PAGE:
Effects of some synthetic kynurenines on brain amino acids and nitric oxide after pentylenetetrazole administration to rats

JOURNAL OF PINEAL RESEARCH, Issue 4 2004
Leila Bikjdaouene
Abstract:, We have previously proven that some synthetic kynurenines behave as antagonists of the N-methyl- d -aspartate receptor inhibiting neuronal subtype of nitric oxide synthase activity. We now investigate the anticonvulsant activity of four of these kynurenines in pentylenetetrazole (PTZ)-treated rats. The rats were treated with each kynurenine (10,160 mg/kg, s.c.) 30 min before PTZ administration (100 mg/kg, s.c.). Then, latency, duration and intensity of the first seizure and the percent animal survival were noted. PTZ-induced death was counteracted by high doses of kynurenines. Latency of the first seizure was significantly increased and its intensity reduced at the same doses, whereas the duration of the first seizure significantly decreased with doses of 20 mg/kg in most of the kynurenines tested. Three hours after PTZ administration, the surviving animals were sacrificed and the levels of brain amino acids and nitrite were measured. PTZ administration increased glutamate, glutamine, serine and taurine levels in different brain areas. High doses of kynurenines generally counteracted the effects of PTZ on excitatory amino acids, but they also reduced inhibitory aminoacids. However, the most consistent effect of kynurenines was the dose-dependent reduction of brain nitrite levels induced by PTZ. These results reveal a new family of anticonvulsant drugs that affect mainly to nitric oxide production in the brain. [source]


Differential Increase in Taurine Levels by Low-Dose Ethanol in the Dorsal and Ventral Striatum Revealed by Microdialysis With On-Line Capillary Electrophoresis

ALCOHOLISM, Issue 7 2004
A Smith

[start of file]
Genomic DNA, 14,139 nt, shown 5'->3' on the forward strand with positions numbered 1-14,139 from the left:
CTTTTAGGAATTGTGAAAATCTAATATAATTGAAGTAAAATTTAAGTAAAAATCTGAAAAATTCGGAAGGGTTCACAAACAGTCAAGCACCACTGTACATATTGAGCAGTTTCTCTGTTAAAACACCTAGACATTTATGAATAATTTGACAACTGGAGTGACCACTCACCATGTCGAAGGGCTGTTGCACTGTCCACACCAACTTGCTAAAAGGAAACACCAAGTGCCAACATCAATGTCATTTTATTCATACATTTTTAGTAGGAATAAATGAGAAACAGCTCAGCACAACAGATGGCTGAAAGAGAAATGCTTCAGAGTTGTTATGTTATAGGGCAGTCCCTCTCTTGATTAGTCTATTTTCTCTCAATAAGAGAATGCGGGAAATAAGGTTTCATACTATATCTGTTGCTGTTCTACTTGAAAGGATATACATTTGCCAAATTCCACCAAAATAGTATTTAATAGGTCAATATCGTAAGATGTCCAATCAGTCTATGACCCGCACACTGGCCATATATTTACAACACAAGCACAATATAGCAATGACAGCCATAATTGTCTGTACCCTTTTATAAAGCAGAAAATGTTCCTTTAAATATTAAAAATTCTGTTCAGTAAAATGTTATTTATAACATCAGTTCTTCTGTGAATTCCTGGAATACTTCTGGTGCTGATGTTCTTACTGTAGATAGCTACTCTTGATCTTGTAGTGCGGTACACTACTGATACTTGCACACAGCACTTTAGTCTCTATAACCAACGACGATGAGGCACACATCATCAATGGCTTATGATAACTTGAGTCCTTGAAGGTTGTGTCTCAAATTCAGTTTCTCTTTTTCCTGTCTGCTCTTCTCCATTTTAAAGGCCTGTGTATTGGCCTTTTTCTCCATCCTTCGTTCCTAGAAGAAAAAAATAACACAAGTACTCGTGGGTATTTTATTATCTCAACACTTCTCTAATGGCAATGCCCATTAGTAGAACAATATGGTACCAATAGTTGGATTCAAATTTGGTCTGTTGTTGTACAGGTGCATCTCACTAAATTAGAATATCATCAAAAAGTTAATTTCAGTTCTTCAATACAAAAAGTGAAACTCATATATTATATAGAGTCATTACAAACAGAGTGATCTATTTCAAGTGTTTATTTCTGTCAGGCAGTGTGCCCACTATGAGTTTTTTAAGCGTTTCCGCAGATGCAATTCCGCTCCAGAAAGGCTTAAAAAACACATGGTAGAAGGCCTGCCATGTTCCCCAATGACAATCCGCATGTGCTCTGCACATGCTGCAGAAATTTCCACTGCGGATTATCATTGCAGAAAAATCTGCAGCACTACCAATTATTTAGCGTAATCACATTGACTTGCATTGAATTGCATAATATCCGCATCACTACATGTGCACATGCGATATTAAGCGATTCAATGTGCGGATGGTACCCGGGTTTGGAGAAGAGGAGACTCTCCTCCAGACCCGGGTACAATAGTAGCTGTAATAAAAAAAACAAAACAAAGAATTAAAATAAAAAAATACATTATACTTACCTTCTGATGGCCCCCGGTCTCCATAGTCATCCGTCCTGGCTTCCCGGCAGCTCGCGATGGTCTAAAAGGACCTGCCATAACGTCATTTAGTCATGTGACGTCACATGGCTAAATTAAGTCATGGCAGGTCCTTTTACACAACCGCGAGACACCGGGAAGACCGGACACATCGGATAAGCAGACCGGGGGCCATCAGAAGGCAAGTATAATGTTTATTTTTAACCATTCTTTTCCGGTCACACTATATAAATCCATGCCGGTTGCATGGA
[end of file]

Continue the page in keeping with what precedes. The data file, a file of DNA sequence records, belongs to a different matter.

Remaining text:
Ethanol increases taurine efflux in the nucleus accumbens or ventral striatum (VS), a dopaminergic terminal region involved in positive reinforcement. However, this has been found only at ethanol doses above 1 g/kg intraperitoneally, which is higher than what most rats will self-administer. We used a sensitive on-line assay of microdialysate content to test whether lower doses of ethanol selectively increase taurine efflux in VS as opposed to other dopaminergic regions not involved in reinforcement (e.g., dorsal striatum; DS). Adult male rats with microdialysis probes in VS or DS were injected with ethanol (0, 0.5, 1, and 2 g/kg intraperitoneally), and the amino acid content of the dialysate was measured every 11 sec using capillary electrophoresis and laser-induced fluorescence detection. In VS, 0.5 g/kg ethanol significantly increased taurine levels by 20% for 10 min. A similar increase was seen after 1 g/kg ethanol, which lasted for about 20 min after injection. A two-phased taurine efflux was observed with the 2.0 g/kg dose, where taurine was increased by 2-fold after 5 min but it remained elevated by 30% for at least 60 min. In contrast, DS exhibited much smaller dose-related increases in taurine. Glycine, glutamate, serine, and ,-aminobutyric acid were not systematically affected by lower doses of ethanol; however, 2 g/kg slowly decreased these amino acids in both brain regions during the hour after injection. These data implicate a possible role of taurine in the mechanism of action of ethanol in the VS. The high sensitivity and time resolution afforded by capillary electrophoresis and laser-induced fluorescence detection will be useful for detecting subtle changes of neuronally active amino acids levels due to low doses of ethanol. [source]